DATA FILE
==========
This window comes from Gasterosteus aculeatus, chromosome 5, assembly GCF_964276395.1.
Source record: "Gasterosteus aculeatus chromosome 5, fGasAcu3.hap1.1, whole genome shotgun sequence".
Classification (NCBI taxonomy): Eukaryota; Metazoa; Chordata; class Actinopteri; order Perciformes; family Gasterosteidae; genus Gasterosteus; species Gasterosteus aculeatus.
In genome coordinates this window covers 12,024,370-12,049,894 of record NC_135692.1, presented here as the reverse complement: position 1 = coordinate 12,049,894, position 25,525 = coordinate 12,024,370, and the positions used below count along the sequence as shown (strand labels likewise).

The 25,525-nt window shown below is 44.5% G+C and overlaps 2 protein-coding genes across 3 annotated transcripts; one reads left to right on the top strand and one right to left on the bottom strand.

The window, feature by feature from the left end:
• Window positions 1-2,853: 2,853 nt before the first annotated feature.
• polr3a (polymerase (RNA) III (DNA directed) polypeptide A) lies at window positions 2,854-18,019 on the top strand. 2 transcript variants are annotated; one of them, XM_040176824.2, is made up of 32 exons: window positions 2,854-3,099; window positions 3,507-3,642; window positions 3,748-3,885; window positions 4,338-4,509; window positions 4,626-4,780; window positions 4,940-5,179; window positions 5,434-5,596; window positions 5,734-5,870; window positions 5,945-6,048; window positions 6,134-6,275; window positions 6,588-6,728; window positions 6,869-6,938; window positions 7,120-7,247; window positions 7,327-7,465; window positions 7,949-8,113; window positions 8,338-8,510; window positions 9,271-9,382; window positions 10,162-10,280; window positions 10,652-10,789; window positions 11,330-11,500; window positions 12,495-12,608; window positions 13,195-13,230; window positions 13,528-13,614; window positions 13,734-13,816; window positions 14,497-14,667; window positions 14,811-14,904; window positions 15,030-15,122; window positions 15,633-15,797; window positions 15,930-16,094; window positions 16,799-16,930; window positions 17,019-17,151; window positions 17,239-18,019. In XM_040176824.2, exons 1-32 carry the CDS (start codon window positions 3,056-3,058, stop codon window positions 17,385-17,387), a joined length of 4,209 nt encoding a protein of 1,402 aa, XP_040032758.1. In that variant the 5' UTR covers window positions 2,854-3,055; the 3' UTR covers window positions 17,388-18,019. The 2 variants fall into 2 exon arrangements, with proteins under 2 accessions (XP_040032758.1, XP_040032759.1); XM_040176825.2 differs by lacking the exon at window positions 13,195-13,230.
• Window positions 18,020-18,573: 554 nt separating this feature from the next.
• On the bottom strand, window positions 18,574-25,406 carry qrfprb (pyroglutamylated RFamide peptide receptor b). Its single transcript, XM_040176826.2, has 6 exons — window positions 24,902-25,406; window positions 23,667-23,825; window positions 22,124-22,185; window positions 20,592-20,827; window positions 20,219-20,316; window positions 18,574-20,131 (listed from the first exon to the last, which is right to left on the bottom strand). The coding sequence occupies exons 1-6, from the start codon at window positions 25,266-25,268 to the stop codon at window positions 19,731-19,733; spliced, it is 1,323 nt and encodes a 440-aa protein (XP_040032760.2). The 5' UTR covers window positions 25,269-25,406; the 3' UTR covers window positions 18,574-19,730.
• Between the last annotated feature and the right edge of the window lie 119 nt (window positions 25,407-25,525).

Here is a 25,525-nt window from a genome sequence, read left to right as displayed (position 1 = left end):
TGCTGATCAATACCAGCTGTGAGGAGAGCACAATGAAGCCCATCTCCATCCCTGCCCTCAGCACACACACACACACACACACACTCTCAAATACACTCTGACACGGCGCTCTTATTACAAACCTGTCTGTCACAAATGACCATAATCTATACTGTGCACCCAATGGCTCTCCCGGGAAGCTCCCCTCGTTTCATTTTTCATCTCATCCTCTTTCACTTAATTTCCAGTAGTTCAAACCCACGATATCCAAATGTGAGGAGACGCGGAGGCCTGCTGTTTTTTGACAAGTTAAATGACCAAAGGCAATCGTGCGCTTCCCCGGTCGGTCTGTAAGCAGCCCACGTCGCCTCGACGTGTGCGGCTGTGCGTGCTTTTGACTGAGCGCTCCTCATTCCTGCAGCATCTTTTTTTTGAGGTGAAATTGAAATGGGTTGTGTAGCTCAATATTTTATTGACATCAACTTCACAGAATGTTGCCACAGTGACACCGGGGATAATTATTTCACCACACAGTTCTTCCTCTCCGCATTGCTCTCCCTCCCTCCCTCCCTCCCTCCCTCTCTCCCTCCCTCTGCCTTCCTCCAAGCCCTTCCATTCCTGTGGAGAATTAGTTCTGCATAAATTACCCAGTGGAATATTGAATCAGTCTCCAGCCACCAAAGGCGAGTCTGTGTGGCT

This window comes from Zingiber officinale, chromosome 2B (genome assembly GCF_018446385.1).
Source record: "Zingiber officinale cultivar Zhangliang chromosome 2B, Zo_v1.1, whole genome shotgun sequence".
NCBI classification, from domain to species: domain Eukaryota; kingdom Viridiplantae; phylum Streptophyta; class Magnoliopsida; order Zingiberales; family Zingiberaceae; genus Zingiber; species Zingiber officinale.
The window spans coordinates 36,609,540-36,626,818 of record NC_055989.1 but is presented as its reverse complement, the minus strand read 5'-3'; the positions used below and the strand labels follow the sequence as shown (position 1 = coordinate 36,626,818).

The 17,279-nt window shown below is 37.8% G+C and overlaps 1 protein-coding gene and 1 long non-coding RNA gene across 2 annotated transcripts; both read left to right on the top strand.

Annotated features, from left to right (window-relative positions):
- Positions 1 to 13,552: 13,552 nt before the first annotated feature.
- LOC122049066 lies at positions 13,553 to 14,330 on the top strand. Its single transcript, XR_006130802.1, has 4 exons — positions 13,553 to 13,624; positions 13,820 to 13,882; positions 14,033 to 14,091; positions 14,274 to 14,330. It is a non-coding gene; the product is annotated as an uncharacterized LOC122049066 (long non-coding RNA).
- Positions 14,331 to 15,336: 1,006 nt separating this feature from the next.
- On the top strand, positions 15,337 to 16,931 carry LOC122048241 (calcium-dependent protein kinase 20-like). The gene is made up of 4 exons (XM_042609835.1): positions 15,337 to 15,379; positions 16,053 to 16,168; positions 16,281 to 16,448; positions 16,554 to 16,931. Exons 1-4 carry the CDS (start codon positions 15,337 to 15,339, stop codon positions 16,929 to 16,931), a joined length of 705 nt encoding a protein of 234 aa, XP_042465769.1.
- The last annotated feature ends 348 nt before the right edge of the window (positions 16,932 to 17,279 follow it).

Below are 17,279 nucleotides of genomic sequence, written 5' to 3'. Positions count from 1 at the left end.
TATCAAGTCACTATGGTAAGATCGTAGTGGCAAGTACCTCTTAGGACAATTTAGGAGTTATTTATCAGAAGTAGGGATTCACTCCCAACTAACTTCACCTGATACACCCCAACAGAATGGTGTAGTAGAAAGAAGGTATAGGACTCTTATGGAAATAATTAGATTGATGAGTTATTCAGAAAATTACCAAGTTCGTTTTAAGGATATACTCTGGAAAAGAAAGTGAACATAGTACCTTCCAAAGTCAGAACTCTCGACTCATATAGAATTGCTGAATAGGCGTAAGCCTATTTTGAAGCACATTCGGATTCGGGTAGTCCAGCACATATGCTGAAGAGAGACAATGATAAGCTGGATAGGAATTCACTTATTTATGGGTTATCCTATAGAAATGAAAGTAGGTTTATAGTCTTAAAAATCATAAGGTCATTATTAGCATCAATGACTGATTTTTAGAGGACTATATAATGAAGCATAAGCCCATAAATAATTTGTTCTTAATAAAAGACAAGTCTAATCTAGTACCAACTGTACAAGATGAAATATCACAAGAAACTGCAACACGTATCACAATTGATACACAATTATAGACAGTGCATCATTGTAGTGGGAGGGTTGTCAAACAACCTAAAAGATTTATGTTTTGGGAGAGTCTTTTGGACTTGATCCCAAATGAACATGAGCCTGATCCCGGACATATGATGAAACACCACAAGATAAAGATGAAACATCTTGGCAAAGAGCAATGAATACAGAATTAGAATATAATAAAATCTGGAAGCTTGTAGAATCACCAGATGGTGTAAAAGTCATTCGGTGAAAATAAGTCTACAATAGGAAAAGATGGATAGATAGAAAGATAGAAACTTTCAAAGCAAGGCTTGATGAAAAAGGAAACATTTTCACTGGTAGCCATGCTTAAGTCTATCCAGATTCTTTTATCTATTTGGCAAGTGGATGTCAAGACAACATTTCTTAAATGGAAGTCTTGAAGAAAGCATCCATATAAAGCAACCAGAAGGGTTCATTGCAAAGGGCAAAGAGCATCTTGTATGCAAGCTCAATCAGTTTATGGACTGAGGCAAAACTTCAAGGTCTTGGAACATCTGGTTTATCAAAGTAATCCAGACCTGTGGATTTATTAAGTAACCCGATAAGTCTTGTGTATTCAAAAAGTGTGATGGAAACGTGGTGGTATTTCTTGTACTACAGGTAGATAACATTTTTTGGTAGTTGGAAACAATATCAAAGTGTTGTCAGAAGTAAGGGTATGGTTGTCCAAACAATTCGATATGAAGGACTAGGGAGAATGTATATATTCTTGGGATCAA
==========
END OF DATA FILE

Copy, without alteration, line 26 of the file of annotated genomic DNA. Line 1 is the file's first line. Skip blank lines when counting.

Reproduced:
TATCAAGTCACTATGGTAAGATCGTAGTGGCAAGTACCTCTTAGGACAATTTAGGAGTTATTTATCAGAAGTAGGGATTCACTCCCAACTAACTTCACCTGATACACCCCAACAGAATGGTGTAGTAGAAAGAAGGTATAGGACTCTTATGGAAATAATTAGATTGATGAGTTATTCAGAAAATTACCAAGTTCGTTTTAAGGATATACTCTGGAAAAGAAAGTGAACATAGTACCTTCCAAAGTCAGAACTCTCGACTCATATAGAATTGCTGAATAGGCGTAAGCCTATTTTGAAGCACATTCGGATTCGGGTAGTCCAGCACATATGCTGAAGAGAGACAATGATAAGCTGGATAGGAATTCACTTATTTATGGGTTATCCTATAGAAATGAAAGTAGGTTTATAGTCTTAAAAATCATAAGGTCATTATTAGCATCAATGACTGATTTTTAGAGGACTATATAATGAAGCATAAGCCCATAAATAATTTGTTCTTAATAAAAGACAAGTCTAATCTAGTACCAACTGTACAAGATGAAATATCACAAGAAACTGCAACACGTATCACAATTGATACACAATTATAGACAGTGCATCATTGTAGTGGGAGGGTTGTCAAACAACCTAAAAGATTTATGTTTTGGGAGAGTCTTTTGGACTTGATCCCAAATGAACATGAGCCTGATCCCGGACATATGATGAAACACCACAAGATAAAGATGAAACATCTTGGCAAAGAGCAATGAATACAGAATTAGAATATAATAAAATCTGGAAGCTTGTAGAATCACCAGATGGTGTAAAAGTCATTCGGTGAAAATAAGTCTACAATAGGAAAAGATGGATAGATAGAAAGATAGAAACTTTCAAAGCAAGGCTTGATGAAAAAGGAAACATTTTCACTGGTAGCCATGCTTAAGTCTATCCAGATTCTTTTATCTATTTGGCAAGTGGATGTCAAGACAACATTTCTTAAATGGAAGTCTTGAAGAAAGCATCCATATAAAGCAACCAGAAGGGTTCATTGCAAAGGGCAAAGAGCATCTTGTATGCAAGCTCAATCAGTTTATGGACTGAGGCAAAACTTCAAGGTCTTGGAACATCTGGTTTATCAAAGTAATCCAGACCTGTGGATTTATTAAGTAACCCGATAAGTCTTGTGTATTCAAAAAGTGTGATGGAAACGTGGTGGTATTTCTTGTACTACAGGTAGATAACATTTTTTGGTAGTTGGAAACAATATCAAAGTGTTGTCAGAAGTAAGGGTATGGTTGTCCAAACAATTCGATATGAAGGACTAGGGAGAATGTATATATTCTTGGGATCAA